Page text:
Santarus, Inc. et al. vs. Par Pharmaceutical, Inc.

Docket No. 2010-1360, -1380

September 4, 2012

Brief summary: Negative claim limitations may be supported where specification describes a reason to exclude the relevant limitation; parent application of CIP may be prior art; teaching away must include “clear discouragement”.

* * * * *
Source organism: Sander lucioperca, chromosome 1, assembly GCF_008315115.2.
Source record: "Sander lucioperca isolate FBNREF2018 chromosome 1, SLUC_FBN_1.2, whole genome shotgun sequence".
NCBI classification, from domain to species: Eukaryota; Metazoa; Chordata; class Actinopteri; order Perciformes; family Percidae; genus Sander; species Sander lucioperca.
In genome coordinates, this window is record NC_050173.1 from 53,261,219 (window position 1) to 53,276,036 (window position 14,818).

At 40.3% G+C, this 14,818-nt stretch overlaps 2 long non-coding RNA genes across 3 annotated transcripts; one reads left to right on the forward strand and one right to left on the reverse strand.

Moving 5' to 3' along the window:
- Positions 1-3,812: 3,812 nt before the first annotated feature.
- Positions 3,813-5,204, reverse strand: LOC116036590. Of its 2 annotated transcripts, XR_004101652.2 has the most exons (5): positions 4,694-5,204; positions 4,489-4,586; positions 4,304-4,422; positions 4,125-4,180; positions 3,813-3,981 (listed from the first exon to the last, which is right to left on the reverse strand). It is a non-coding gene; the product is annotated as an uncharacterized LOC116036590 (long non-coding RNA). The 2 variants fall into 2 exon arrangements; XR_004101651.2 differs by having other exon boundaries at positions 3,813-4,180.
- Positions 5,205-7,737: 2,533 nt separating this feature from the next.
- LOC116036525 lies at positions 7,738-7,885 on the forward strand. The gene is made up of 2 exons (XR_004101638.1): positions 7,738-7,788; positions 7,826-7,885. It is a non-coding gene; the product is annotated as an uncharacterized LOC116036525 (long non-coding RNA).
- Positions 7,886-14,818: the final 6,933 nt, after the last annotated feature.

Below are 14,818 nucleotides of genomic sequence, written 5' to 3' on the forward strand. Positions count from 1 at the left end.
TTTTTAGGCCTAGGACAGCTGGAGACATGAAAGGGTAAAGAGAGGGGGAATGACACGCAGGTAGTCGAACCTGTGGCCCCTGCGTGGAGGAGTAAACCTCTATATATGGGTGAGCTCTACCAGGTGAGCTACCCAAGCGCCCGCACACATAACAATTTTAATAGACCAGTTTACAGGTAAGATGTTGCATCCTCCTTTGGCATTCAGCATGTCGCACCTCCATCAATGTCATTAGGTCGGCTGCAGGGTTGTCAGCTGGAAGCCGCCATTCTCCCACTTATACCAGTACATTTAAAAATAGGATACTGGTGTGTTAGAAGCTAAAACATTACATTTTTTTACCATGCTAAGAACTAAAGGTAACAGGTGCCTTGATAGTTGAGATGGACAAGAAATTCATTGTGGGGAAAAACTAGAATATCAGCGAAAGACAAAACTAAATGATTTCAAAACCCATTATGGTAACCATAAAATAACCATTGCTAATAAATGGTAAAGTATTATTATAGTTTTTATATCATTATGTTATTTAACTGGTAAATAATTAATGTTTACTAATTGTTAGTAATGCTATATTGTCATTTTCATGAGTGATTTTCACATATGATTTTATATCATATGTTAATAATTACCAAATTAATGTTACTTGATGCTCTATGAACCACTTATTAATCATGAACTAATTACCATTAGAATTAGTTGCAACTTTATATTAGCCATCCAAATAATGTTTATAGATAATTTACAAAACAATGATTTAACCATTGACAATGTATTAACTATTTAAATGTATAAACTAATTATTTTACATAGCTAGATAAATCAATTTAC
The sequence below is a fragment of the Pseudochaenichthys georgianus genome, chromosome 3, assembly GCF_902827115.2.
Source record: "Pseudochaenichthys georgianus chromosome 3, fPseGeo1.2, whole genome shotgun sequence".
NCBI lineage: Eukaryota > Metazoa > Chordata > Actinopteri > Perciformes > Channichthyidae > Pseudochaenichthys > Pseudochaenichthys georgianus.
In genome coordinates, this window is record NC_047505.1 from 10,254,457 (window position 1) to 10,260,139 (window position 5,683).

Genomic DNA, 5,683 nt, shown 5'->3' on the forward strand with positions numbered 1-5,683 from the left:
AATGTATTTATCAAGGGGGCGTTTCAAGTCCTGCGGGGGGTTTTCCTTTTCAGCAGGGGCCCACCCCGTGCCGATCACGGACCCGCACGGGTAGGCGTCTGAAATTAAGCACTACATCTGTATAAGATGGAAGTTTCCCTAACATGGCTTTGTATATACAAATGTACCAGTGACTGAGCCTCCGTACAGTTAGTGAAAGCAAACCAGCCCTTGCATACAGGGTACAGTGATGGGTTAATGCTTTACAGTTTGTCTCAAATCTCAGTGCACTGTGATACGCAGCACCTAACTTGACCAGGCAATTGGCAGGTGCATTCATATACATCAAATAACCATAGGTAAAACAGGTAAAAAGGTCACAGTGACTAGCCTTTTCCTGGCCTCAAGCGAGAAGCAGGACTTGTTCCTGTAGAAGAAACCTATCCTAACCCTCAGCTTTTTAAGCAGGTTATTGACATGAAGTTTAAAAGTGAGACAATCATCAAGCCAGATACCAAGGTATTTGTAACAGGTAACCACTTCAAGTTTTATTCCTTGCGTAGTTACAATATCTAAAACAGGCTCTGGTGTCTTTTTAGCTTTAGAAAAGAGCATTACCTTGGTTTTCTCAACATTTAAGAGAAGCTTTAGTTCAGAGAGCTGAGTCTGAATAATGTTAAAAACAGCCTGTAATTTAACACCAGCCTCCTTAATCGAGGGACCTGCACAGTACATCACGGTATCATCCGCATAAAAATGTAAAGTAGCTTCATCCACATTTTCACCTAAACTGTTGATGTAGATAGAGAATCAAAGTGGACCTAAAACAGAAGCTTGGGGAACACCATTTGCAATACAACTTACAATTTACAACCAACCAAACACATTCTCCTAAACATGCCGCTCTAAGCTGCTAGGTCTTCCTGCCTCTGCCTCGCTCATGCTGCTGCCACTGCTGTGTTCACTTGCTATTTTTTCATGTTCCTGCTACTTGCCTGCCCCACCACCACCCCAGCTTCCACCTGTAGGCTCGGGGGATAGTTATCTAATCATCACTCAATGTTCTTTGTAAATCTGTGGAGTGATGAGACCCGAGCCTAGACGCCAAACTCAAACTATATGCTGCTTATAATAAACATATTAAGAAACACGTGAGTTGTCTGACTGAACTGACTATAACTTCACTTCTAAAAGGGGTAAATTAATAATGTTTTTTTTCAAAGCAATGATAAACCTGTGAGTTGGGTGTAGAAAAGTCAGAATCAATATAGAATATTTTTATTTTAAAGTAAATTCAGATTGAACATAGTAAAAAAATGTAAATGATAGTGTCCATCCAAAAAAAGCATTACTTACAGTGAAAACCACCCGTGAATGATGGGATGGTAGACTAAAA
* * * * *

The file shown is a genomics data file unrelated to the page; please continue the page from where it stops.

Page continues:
Summary: Santarus appealed DC finding that its licensed patents related to the proton pump inhibitor omeprazole (Zegerid®) were not uneforceable for inequitable conduct (IE) but invalid for inadequate written description and obviousness. Par argued for IE because certain information was only submitted for second patent application in chain and it alleged a declaration was misleading. The DC disagreed, and the FC panel affirmed (citing Therasense, FC 2011) (“no specific intent to deceive the PTO”). The written description issues turned on whether the clause “wherein the composition contains no sucralfate” required evidence that sucralfate is “contraindicated”. The FC disagreed, however, finding that “a person of ordinary skill in this field…would have understood from the specification that disadvantages of sucralfate may be avoided by the [claimed] formulation” (“no sucralfate is adequately supported by statements in the specification expressly listing the disadvantages of using sucralfate.”) Regarding obviousness, Santarus unsuccessfully argued that claims reciting specific blood serum concentrations resulting from a known composition (known from a parent patent (see dissent)) were patentable but the panel responded that “an obvious formulation cannot become nonobvious simply by administering it to a patient and claiming the resulting serum concentrations…[t]o hold otherwise would allow any formulation – no matter how obvious – to become patentable merely by testing and claiming an inherent property.” (citing In re Kao, FC 2011) The FC also concluded that the prior art taught away from certain, but not all, non-enteric coated formulations (citing Medichem, FC 2006 (“development flowing from the reference’s disclosure is unlikely to be productive of the result sought”) and Syntex (FC 2005) (“statement that a particular combination is not a preferred embodiment does not teach away absent clear discouragement of that combination.”)) And certain claims were found to “require amounts of buffering agent not disclosed in the prior art” (e.g., 2-25 mEq in the claims compared to 40 mEq in the prior art). Thus, the DC conclusion of obviousness was reversed for some of the claims. For those affirmed as obvious, the panel agreed with the DC that evidence regarding skepticism and sales were unpersuasive. Judge Newman disagreed with the written description analysis (“incorrect…that the reason for any negative limitation must be included in the specification, on pain of invalidity under §112”), regarding the prior art effect of the parent patent (“incorrect…that the ’737 patent is a reference against its common subject matter in the later applications in the chain of filings”), and the conclusions of obviousness (“[p]roceeding contrary to the accepted scientific knowledge is ‘strong evidence of nonobviousness’” (W.L. Gore, FC 1983); “classical example of ‘teaching away’” (Ricoh, FC 2008)).

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